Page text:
Velodyne Digital Drive DD-12 subwoofer

Location, location, location. What's important in real estate is just as important in subwoofer perfor-mance. (And speaker performance in general, but that's a story for another day.) While agreement on recommendations for subwoofer placement is less than complete—some say "in the corner," some say "anywhere but the corner"—everyone agrees that the location of a subwoofer and its relation to the listening area can have a major influence on how the sub sounds.

Moving a subwoofer around "until it sounds best" is pretty safe advice, but a sub's optimal position may be where people would keep tripping over it. Furthermore, even if you were able to place the sub in the optimal position, and assuming that its intrinsic acoustical performance is beyond reproach, there would still be peaks and valleys in the response because of the modal response of the room itself—and the resultant, unavoidable buildup of standing waves.

Digital Technology to the Rescue
Velodyne is probably the best-known manufacturer of subwoofers; their accomplishments include the use of servo control to reduce distortion, and the popular HGS series of highly compact subs, which produce bass totally out of proportion to their size. (I reviewed the HGS-10 in the September 1998 issue of SGHT.) Although driver technology continues to evolve, and digital-switching class-D amplifiers provide more power in a smaller size with less heat, these improvements do not address the fundamental problem of the effect of the room on subwoofer performance. Analog equalization can be useful, but only to a limited degree.

According to Velodyne, the solution is digital signal processing. In the Digital Drive series of subwoofers (which range from the DD-10 to the DD-18, the number indicating the diameter of the driver in inches), the response of the subwoofer is measured using a supplied microphone, and various parameters can be adjusted to match the subwoofer to the main speakers and equalize the response of the subwoofer to produce the best sound at the listening position. All of this is done in the digital domain: the analog signal is converted to digital using a 20-bit A/D converter, then the signal is processed using a powerful (31.6 million IPS) Texas Instruments TMS320LF2407 DSP chip, and finally the signal is converted back to analog by a 20-bit DAC and sent to the built-in amplifier. The amplifier itself is an Energy Recovery class-D digital model producing a whopping 1250W.

Yet another aspect of the DD-12 that has benefited from a redesign is Velodyne's patented High Gain Servo control, which is now all-digital. The new digital accelerometer checks the cone's motion up to 15,800 times per second—a big increase from the previous rate of 3500 times per second.

Setting up the DD-12 is quite a bit more complicated than setting up an ordinary subwoofer, which is likely to have no more than a couple of knobs for setting volume and crossover frequency, plus a switch for polarity reversal. For the DD-12, you first have to connect a video cable as well as an audio cable between the sub and the surround preamplifier-processor or receiver; you then connect the microphone to the appropriate input on the subwoofer. (The microphone, all cables, and a small microphone stand are supplied.)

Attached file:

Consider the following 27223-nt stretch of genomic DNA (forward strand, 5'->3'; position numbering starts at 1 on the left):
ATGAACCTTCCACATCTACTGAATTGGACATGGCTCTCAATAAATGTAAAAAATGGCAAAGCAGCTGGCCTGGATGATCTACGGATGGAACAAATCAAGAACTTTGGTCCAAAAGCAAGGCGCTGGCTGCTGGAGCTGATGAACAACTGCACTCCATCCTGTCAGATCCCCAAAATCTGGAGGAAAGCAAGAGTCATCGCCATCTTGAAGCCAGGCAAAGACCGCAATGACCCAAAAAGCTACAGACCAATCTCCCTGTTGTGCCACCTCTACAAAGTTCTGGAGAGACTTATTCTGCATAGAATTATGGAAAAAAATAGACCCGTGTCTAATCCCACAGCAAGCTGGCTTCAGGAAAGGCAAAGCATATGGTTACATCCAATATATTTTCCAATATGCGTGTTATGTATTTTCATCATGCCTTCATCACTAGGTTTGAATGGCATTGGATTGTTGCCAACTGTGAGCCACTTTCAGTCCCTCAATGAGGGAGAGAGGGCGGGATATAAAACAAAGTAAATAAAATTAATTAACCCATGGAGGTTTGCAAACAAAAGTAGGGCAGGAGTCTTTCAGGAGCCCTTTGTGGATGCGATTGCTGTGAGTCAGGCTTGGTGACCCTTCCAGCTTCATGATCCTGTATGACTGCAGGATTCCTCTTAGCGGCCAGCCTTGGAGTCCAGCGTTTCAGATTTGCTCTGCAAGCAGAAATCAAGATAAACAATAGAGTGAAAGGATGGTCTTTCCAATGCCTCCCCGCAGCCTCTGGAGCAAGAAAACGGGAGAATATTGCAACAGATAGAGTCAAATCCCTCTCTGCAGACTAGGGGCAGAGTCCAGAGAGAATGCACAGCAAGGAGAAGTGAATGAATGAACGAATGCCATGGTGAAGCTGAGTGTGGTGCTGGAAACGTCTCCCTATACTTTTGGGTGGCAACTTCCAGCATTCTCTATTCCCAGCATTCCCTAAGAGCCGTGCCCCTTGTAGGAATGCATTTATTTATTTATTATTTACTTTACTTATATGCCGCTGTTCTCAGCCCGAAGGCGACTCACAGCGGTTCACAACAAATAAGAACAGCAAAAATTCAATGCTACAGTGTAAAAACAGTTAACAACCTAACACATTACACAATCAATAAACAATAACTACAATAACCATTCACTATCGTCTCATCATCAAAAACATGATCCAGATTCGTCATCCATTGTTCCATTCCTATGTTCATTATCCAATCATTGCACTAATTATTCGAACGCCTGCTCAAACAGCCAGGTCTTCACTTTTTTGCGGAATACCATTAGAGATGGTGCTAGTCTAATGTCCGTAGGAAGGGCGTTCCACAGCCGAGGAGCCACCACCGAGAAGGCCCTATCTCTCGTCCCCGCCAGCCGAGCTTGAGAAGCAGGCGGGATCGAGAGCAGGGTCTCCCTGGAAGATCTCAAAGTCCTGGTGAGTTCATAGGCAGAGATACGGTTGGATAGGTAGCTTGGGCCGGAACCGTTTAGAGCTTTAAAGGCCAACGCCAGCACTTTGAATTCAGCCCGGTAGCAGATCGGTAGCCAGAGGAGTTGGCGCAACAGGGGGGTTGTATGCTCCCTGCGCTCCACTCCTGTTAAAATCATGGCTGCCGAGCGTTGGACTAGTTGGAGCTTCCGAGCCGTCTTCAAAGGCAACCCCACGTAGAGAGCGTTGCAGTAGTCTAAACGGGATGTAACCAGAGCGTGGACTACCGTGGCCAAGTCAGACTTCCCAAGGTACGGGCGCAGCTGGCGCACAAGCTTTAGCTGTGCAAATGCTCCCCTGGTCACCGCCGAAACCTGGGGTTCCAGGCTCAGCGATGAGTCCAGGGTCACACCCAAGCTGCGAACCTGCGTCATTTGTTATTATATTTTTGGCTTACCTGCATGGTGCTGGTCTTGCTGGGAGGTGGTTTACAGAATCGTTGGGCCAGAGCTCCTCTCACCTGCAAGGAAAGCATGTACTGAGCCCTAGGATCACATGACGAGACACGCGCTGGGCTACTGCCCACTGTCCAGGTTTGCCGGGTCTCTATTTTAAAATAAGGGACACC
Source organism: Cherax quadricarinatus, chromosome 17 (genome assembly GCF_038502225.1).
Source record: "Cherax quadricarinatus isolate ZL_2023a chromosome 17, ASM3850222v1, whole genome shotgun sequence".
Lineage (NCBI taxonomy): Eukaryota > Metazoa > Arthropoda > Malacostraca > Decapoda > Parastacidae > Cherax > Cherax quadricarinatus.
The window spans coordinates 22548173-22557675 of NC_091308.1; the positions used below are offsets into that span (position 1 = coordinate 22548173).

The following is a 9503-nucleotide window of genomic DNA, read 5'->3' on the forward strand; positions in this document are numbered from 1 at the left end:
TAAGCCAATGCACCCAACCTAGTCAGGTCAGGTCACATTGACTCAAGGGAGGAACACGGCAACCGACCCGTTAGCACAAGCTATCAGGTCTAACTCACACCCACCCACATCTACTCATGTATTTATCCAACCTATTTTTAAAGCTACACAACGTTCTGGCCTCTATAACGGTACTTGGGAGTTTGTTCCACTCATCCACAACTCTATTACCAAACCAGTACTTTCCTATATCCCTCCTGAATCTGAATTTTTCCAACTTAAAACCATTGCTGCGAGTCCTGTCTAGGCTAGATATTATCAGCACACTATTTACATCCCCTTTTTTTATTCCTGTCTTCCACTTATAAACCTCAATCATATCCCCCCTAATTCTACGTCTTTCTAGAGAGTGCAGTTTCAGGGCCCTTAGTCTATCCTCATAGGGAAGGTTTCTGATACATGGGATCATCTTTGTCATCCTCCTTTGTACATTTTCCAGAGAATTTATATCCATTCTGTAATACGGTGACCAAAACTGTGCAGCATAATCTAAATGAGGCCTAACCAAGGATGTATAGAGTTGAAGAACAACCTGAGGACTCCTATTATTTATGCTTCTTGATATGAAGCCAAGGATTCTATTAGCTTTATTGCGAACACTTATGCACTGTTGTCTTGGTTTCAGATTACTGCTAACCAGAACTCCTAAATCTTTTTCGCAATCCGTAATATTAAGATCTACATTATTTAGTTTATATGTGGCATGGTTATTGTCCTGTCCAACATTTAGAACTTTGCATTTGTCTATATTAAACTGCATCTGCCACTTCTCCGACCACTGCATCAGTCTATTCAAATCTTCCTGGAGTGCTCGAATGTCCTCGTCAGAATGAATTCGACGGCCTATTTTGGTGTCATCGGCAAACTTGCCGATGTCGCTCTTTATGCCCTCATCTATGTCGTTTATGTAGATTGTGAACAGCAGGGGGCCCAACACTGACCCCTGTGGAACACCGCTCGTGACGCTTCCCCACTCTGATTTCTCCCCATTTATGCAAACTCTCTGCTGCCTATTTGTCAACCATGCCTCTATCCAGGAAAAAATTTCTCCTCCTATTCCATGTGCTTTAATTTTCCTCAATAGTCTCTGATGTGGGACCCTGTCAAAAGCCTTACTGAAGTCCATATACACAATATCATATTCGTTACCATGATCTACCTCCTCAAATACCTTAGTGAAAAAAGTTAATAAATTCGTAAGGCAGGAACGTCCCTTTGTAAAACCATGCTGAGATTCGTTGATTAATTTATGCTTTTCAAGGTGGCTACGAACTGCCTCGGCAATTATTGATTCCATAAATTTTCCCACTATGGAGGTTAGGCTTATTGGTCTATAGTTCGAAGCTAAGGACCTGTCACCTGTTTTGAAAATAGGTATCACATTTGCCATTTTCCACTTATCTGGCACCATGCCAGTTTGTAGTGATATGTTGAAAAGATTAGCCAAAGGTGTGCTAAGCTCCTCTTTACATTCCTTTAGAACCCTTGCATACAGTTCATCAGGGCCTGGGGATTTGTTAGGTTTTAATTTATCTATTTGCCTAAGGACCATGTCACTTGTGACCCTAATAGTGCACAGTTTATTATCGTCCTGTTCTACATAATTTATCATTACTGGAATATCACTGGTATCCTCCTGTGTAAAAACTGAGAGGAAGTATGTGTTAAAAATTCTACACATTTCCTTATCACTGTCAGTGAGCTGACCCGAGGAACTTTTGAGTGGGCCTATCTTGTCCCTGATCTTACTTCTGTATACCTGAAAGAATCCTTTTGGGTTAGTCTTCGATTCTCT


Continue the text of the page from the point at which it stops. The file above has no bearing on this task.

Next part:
With the microphone in place in the listening area, you turn down the subwoofer volume to zero and start the calibration process, viewing the results on your video screen. The DD-12 has a built-in signal generator; pressing the Test button on the remote control starts a sinewave sweep that cycles from 15 to 200Hz; the resulting frequency response is shown onscreen. You now have the system's frequency response in this range without the subwoofer (remember, the sub's volume is set to zero at this point).

The next step is to set the lowpass crossover frequency (I left it at the default 80Hz, which usually works well in my system), turn up the subwoofer volume, and switch back to Test mode to look at the frequency response that includes the contribution of the subwoofer. If the bottom end seems too weak or too strong, you switch to the setup mode, adjust the sub's volume accordingly, then switch back to Test to see the effect of these changes. Once the sub volume is in the right ballpark, you need to look at the effect of polarity reversal, leaving this control in the position that produces the smoother response in the crossover region. In my system, this was the minus (180° out of phase) position. With these basic settings done, the frequency-response curve will probably show extension down to 20Hz, albeit with various peaks and valleys.

Then things get a bit more complicated. The crossover slope (6–48dB/octave) and phase (0–180° in 15° increments) can be adjusted; the user is encouraged to experiment with these controls to produce the most linear response. This is probably the trickiest aspect of the setup procedure, because there are no set rules for adjusting these parameters; it's all a matter of try-it-and-see, and effects on the system frequency response are unpredictable. After fiddling with these controls a bit, I decided that default 24dB/octave and phase in the 180° position seemed to work as well as or better than any other settings, so I left them at that.